Red Auerbach in 1962.
It was the night of another NBA opener a year ago, at the new Boston Garden, the one known as the TD Banknorth Garden. So it wasn't Red Auerbach's Garden at North Station in Boston, wasn't really the same place or the same parquet floor where Auerbach became the greatest basketball coach who ever lived. But it was the Celtics against the Knicks on this night, and it had been such an important rivalry once in pro basketball, even if both teams had been going the wrong way for a while. So we wanted the night to be special. And it was, because the old man showed up.

I had come down the hall from the visitors' locker room to say hello to Doc Rivers, an old friend who coaches the Celtics now. And there were a lot of people in his office that night one year ago, and one of them was Red Auerbach. He had been gravely ill a few months earlier, and no one expected him to make the opener. There he was.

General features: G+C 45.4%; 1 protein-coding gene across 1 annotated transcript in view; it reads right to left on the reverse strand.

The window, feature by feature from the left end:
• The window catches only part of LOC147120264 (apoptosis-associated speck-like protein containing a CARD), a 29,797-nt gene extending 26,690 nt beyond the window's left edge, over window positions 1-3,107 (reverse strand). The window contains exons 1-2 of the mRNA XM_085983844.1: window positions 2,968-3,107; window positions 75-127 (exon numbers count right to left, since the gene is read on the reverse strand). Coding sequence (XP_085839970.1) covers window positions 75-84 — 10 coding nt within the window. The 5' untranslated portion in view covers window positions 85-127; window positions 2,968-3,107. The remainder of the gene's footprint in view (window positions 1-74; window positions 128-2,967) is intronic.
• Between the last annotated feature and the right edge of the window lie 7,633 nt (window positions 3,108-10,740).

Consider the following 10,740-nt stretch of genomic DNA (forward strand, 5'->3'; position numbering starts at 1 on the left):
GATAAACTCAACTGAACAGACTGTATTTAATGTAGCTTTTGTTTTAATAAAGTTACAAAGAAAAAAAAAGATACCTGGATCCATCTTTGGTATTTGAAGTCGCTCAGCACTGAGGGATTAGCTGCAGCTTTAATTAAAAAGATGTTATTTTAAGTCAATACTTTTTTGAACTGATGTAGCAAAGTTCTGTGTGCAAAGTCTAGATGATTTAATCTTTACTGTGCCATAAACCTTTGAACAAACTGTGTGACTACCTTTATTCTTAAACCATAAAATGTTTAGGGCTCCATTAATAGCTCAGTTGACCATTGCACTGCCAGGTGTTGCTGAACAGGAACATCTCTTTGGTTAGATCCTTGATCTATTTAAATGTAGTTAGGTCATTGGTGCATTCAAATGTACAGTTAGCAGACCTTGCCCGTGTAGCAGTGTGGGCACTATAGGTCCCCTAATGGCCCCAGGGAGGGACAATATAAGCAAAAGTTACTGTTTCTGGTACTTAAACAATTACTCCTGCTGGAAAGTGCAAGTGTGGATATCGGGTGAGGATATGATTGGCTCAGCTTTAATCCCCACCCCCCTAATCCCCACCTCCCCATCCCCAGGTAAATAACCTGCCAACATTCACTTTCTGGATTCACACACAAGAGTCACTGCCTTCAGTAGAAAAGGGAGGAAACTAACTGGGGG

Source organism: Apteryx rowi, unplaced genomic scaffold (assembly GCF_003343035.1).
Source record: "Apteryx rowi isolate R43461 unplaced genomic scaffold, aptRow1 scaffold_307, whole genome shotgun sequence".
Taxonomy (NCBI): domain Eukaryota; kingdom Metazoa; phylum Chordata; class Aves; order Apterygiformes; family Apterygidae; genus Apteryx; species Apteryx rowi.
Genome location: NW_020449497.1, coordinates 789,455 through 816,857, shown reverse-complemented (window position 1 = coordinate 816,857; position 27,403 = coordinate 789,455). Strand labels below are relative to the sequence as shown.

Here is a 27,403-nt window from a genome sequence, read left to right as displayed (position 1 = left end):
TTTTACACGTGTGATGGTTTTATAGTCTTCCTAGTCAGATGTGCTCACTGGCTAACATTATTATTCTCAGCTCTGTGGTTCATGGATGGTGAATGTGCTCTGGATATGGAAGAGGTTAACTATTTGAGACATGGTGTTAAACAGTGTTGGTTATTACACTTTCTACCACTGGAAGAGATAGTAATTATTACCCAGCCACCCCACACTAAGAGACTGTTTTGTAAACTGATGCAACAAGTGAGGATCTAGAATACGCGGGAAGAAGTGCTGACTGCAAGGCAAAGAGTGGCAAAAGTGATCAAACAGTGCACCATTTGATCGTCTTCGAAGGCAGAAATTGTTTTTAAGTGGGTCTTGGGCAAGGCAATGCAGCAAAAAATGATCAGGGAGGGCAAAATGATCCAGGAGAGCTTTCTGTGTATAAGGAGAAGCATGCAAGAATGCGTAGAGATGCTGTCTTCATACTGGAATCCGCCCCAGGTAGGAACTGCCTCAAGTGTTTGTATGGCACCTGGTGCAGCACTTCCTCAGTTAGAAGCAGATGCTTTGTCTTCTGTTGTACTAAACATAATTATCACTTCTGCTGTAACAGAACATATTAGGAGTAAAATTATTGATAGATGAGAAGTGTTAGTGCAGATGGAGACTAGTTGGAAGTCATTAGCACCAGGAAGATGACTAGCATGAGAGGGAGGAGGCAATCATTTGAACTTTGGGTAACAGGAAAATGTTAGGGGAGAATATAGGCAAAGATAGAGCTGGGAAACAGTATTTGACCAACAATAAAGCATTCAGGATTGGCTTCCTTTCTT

"Why am I here?" he said. "Because they told me I wouldn't be, that's why."

There had been a time earlier in 2005 when we had been told to expect the worst, that he was in the hospital and on his way out. But he fooled everybody again. There was already a famous story going around about how he was in his hospital bed one day, and opened his eyes, and told an old friend sitting at his bedside, to come closer.

When the friend did the old man said, "I'll decide."

Meaning he would decide when it was time to go.

It was his time yesterday. He was 89 when his heart finally gave out. So he will not make another NBA opener this year.